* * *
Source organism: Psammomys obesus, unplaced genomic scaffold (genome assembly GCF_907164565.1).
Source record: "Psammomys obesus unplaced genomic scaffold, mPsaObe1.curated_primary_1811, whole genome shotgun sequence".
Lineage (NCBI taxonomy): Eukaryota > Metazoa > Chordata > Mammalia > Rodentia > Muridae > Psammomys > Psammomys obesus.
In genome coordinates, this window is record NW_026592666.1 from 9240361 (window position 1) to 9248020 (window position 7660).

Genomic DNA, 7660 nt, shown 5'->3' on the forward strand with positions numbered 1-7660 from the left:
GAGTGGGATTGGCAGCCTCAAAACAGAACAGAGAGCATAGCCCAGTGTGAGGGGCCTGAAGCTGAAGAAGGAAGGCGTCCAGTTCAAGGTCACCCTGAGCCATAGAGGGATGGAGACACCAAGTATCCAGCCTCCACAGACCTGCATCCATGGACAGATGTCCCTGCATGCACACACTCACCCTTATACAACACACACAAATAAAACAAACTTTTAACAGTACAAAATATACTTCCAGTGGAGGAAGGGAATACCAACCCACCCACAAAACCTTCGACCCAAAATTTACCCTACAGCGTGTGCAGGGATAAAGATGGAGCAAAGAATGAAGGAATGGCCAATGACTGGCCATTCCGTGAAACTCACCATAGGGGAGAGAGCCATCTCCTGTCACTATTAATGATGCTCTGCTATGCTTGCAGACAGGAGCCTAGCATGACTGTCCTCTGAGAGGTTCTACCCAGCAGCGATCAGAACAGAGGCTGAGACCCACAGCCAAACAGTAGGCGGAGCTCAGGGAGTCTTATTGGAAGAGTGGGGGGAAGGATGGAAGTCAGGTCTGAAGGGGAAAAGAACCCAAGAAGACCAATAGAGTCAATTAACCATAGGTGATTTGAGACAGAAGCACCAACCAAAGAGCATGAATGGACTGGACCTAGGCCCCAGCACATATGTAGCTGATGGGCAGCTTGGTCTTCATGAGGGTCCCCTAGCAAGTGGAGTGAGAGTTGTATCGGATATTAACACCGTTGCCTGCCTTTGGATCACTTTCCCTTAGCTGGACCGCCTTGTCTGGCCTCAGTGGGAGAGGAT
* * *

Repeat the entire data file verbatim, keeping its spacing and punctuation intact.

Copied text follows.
Source organism: Psammomys obesus, unplaced genomic scaffold (genome assembly GCF_907164565.1).
Source record: "Psammomys obesus unplaced genomic scaffold, mPsaObe1.curated_primary_1811, whole genome shotgun sequence".
Lineage (NCBI taxonomy): Eukaryota > Metazoa > Chordata > Mammalia > Rodentia > Muridae > Psammomys > Psammomys obesus.
In genome coordinates, this window is record NW_026592666.1 from 9240361 (window position 1) to 9248020 (window position 7660).

Genomic DNA, 7660 nt, shown 5'->3' on the forward strand with positions numbered 1-7660 from the left:
GAGTGGGATTGGCAGCCTCAAAACAGAACAGAGAGCATAGCCCAGTGTGAGGGGCCTGAAGCTGAAGAAGGAAGGCGTCCAGTTCAAGGTCACCCTGAGCCATAGAGGGATGGAGACACCAAGTATCCAGCCTCCACAGACCTGCATCCATGGACAGATGTCCCTGCATGCACACACTCACCCTTATACAACACACACAAATAAAACAAACTTTTAACAGTACAAAATATACTTCCAGTGGAGGAAGGGAATACCAACCCACCCACAAAACCTTCGACCCAAAATTTACCCTACAGCGTGTGCAGGGATAAAGATGGAGCAAAGAATGAAGGAATGGCCAATGACTGGCCATTCCGTGAAACTCACCATAGGGGAGAGAGCCATCTCCTGTCACTATTAATGATGCTCTGCTATGCTTGCAGACAGGAGCCTAGCATGACTGTCCTCTGAGAGGTTCTACCCAGCAGCGATCAGAACAGAGGCTGAGACCCACAGCCAAACAGTAGGCGGAGCTCAGGGAGTCTTATTGGAAGAGTGGGGGGAAGGATGGAAGTCAGGTCTGAAGGGGAAAAGAACCCAAGAAGACCAATAGAGTCAATTAACCATAGGTGATTTGAGACAGAAGCACCAACCAAAGAGCATGAATGGACTGGACCTAGGCCCCAGCACATATGTAGCTGATGGGCAGCTTGGTCTTCATGAGGGTCCCCTAGCAAGTGGAGTGAGAGTTGTATCGGATATTAACACCGTTGCCTGCCTTTGGATCACTTTCCCTTAGCTGGACCGCCTTGTCTGGCCTCAGTGGGAGAGGAT